This very nicely illustrates how the finitestate machine is a transducer: it converts an ordered sequence of inputs to an ordered sequence of outputs, maintaining the state as it goes along.
Now we'll look at filterM
:
getsThroughS :: TurnstileInput > State TurnstileState Bool
getsThroughS input = do
output < turnS input
return $ output == Open
GHCi> evalState (filterM getsThroughS [Push, Coin, Coin, Push, Push, Coin, Push]) Locked
[Push,Push]
We can see two people made it through (not surprisingly, when they pushed the arm). If we switch the order of the first two inputs more people get through:
GHCi> evalState (filterM getsThroughS [Coin, Push, Coin, Push, Push, Coin, Push]) Locked
[Push,Push,Push]
Here's a different way of counting the number of openings using foldM
:
countOpens :: [TurnstileInput] > State TurnstileState Int
countOpens = foldM incIfOpens 0 where
incIfOpens :: Int > TurnstileInput > State TurnstileState Int
incIfOpens n i = do
g < getsThroughS i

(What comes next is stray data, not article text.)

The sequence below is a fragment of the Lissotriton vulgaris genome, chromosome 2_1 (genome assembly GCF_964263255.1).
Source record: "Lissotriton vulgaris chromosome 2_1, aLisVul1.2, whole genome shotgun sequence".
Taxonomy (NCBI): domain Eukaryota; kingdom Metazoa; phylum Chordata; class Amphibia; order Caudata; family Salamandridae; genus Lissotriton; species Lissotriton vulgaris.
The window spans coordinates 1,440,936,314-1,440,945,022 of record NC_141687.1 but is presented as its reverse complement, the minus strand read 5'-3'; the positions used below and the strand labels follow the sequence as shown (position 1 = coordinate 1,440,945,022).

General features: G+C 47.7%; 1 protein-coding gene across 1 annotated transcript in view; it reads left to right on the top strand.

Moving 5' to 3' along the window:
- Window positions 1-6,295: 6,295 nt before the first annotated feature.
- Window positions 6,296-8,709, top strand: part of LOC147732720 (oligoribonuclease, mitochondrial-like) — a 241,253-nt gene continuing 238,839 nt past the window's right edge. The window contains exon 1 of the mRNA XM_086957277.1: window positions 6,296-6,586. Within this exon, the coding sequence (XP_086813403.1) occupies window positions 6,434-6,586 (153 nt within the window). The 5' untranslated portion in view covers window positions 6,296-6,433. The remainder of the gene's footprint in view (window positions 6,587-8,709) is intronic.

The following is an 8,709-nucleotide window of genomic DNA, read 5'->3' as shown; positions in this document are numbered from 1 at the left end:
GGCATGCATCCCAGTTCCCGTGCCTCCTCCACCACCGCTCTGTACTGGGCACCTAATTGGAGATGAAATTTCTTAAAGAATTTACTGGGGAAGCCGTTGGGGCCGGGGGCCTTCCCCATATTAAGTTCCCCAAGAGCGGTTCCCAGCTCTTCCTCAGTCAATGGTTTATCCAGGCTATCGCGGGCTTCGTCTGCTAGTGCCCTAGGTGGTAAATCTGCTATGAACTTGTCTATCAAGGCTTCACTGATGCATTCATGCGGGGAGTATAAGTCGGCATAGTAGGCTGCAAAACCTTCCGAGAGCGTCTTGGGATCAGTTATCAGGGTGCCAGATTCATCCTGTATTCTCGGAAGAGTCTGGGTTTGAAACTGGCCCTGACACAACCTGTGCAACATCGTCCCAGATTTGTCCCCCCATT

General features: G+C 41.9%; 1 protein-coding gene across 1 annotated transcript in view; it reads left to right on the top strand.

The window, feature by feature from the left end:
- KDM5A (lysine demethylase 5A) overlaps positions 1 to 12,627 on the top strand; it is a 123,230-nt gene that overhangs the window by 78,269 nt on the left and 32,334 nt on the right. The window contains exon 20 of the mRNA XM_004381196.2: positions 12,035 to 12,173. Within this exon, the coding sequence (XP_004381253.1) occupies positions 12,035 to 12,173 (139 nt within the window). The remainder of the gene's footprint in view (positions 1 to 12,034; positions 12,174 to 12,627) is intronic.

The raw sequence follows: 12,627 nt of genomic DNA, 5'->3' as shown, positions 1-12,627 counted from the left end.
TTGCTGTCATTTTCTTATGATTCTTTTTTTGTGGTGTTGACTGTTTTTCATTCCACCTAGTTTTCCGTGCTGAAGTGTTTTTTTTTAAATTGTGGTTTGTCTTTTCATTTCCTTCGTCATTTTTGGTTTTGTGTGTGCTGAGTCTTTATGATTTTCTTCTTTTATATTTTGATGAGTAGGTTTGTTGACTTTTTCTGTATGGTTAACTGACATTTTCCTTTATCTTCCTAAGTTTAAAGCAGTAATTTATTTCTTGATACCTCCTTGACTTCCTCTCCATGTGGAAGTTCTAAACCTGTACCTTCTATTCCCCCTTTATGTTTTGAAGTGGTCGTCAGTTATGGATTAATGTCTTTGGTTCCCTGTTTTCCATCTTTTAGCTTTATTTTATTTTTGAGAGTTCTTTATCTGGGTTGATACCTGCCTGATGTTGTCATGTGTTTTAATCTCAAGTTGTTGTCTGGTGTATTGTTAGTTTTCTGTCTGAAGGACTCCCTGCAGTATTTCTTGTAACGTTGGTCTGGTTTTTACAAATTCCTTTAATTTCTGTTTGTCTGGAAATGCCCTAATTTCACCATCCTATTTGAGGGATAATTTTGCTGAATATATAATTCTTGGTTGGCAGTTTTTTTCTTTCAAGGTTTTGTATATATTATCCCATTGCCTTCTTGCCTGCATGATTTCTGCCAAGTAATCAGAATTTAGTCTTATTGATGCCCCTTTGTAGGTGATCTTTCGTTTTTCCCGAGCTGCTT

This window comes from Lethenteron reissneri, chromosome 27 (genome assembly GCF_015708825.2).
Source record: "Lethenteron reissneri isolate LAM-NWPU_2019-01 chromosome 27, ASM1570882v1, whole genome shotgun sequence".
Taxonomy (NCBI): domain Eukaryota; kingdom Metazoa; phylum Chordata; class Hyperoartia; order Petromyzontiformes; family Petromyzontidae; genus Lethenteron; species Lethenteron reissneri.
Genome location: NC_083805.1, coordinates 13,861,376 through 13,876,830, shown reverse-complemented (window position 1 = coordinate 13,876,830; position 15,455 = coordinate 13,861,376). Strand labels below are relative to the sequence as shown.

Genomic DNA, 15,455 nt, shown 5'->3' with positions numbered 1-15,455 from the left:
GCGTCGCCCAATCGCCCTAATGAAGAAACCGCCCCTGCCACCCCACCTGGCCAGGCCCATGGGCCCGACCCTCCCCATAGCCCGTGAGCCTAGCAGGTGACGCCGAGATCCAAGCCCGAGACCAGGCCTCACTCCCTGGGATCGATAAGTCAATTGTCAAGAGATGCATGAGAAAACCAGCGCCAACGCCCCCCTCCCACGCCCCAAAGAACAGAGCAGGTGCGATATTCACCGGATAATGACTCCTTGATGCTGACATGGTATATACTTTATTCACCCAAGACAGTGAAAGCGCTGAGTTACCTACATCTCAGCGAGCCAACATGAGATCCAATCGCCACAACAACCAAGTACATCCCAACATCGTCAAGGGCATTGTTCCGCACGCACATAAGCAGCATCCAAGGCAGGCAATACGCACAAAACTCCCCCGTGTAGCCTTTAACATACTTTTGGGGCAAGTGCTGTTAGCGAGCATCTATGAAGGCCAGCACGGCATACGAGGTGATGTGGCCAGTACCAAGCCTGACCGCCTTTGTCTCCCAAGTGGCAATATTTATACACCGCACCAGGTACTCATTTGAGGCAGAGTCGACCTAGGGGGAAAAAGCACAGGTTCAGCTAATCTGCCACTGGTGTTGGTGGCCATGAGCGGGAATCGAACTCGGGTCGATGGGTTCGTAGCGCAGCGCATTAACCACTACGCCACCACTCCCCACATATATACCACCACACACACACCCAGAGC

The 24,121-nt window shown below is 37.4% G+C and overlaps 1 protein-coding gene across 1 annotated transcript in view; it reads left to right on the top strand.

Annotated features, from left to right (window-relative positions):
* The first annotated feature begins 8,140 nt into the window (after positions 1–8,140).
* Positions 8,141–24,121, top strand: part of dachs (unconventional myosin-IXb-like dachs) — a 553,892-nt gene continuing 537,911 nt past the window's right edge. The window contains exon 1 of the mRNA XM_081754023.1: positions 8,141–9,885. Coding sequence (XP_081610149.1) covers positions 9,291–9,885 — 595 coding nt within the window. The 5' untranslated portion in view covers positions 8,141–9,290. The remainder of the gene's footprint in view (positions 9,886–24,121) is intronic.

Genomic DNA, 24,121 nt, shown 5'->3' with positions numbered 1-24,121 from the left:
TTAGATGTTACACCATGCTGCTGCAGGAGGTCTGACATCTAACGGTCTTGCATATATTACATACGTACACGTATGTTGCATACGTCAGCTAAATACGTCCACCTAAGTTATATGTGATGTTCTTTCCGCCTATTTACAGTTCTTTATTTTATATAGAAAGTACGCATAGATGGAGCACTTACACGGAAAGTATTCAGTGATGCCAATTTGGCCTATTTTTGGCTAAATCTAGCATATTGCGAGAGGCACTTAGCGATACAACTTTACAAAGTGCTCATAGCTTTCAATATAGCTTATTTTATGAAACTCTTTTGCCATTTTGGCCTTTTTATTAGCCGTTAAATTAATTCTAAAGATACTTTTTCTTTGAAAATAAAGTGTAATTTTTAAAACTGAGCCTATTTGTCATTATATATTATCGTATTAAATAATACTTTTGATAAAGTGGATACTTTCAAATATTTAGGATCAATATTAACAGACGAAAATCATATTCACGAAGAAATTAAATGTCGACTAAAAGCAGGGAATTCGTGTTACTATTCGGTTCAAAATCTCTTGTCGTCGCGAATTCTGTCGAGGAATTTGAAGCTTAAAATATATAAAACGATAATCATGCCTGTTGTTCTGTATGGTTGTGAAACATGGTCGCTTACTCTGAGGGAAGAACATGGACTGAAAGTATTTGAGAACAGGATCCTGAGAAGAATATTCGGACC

if g then return (n+1) else return n
GHCi> evalState (countOpens [Coin, Push, Coin, Push, Push, Coin, Push]) Locked
3
Note that sequence
, mapM
and filterM
always execute all of the actions in the input list, but foldM
could skip some.
Exercises 


PseudoRandom Numbers[edit]
Suppose we are coding a game in which at some point we need an element of chance. In reallife games that is often obtained by means of dice or similar. For a computer program we need something to emulate such an object, and most programming languages provide some concept of random numbers that can be used for this purpose^{[4]}.
Generating actual random numbers is hard. Computer programs almost always use pseudorandom numbers instead. They are "pseudo" because they are not actually random, and that they are known in advance. Indeed, they are generated by algorithms (the pseudorandom number generators) which take an initial state (commonly called the seed) and produce from it a sequence of numbers that have the appearance of being random.^{[5]} Every time a pseudorandom number is requested, state somewhere must be updated, so that the generator can be ready for producing a fresh, different random number the next time. Sequences of pseudorandom numbers can be replicated exactly if the initial seed and the generating algorithm are known.